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Some say many social media posts favor particular candidates for City Council.

SCREENSHOT - Much political discourse takes place on both The People of Wilsonville and Wilsonville Community Page.

At the founding of the American experiment — or at least according to the idealized version — politically-engaged citizens met to exchange ideas within the so-called "public square" and perhaps leave with a new perspective.

Now, especially during the COVID-19 pandemic where in-person interaction is limited, the public square is desolate and political conversation has largely shifted online.

In Wilsonville, much of the discourse surrounding the City Council election takes place on two Facebook groups: People of Wilsonville and Wilsonville Community Page. Both have considerable reach — about 6,700 people are members of the People of Wilsonville and 3,900 in the Wilsonville Community Page. By comparison, 7,480 Wilsonville residents voted on the May 2020 term limits ballot measure. And both pages include seemingly never-ending political discussions, especially close to elections.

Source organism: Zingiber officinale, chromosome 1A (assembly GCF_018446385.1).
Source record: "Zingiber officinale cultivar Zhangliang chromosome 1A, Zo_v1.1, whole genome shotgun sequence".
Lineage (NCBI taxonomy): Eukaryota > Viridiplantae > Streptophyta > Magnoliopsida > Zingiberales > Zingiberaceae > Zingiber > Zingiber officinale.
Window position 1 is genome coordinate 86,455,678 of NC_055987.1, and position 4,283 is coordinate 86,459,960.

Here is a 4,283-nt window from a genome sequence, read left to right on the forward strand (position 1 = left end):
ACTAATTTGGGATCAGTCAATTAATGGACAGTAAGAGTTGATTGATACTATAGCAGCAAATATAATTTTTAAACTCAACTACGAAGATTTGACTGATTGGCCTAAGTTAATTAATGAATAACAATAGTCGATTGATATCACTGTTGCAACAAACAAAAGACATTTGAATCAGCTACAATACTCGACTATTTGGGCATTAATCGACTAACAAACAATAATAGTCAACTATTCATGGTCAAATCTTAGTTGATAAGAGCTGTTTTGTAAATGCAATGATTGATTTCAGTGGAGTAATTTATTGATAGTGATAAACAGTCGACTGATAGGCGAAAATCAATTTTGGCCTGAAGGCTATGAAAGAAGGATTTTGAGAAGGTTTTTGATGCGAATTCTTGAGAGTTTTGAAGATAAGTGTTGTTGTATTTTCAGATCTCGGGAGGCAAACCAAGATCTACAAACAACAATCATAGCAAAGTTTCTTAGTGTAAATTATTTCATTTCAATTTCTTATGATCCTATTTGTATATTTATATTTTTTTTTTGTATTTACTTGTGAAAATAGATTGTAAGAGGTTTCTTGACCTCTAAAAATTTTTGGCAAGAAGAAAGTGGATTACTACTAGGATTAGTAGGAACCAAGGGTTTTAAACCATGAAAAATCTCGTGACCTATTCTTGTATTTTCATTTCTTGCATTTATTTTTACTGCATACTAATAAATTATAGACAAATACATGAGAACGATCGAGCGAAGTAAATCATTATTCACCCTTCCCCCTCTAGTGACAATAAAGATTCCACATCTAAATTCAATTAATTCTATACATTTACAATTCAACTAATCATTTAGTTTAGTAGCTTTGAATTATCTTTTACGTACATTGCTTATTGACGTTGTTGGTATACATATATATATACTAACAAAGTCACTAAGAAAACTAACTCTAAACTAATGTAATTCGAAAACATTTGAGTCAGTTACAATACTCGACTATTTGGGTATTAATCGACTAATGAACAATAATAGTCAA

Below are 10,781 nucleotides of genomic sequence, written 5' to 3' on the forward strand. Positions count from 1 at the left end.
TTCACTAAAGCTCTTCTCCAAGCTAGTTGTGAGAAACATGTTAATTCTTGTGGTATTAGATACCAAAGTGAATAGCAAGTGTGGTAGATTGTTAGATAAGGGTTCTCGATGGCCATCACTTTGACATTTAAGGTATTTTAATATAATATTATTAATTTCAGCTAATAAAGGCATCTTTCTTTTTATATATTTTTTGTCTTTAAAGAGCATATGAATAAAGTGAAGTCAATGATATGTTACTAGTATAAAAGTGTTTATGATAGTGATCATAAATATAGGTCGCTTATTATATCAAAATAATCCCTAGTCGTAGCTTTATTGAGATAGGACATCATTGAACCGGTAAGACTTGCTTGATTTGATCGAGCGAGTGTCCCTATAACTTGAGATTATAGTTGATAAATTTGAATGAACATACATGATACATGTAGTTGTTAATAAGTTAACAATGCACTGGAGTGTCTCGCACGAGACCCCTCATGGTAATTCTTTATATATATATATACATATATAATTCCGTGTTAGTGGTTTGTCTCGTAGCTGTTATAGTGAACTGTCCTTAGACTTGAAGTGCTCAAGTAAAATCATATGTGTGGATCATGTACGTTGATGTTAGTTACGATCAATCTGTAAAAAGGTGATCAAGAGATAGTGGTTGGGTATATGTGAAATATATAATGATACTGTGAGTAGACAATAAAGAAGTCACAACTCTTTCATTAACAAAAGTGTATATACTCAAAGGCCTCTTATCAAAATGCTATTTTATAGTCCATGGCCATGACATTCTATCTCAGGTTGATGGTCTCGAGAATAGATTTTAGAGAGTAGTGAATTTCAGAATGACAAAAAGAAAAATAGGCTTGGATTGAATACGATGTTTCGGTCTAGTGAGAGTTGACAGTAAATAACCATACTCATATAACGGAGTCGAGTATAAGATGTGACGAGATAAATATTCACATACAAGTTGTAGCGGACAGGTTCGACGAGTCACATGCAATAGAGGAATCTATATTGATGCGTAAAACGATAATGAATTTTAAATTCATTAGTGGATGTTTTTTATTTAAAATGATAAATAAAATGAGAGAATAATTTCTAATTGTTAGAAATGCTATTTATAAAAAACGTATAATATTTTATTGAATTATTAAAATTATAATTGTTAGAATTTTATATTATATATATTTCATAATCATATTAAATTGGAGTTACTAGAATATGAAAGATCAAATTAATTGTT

But, when switching between pages, one might feel like they've entered a parallel universe — where different politicians are highlighted and others censored.

"They both seem to be just a tad biased," Wilsonville resident Kate Johnson said. "It seems to me more people on People of Wilsonville are leaning toward one candidate (for mayor) and the other one (Wilsonville Community Page) is leaning toward the other candidate."

The People of Wilsonville page started in 2015 while its counterpart was created in 2016.

According to Dina Ochs, a Wilsonville Community Page admin, the group was created because some felt there were too many out-of-town members of People of Wilsonville. The page initially did not allow political commentary, but admins changed their tune after noticing that posts promoting the candidacies of then-Wilsonville City Council candidates Ben West and John Budiao were removed from People of Wilsonville during the 2018 election.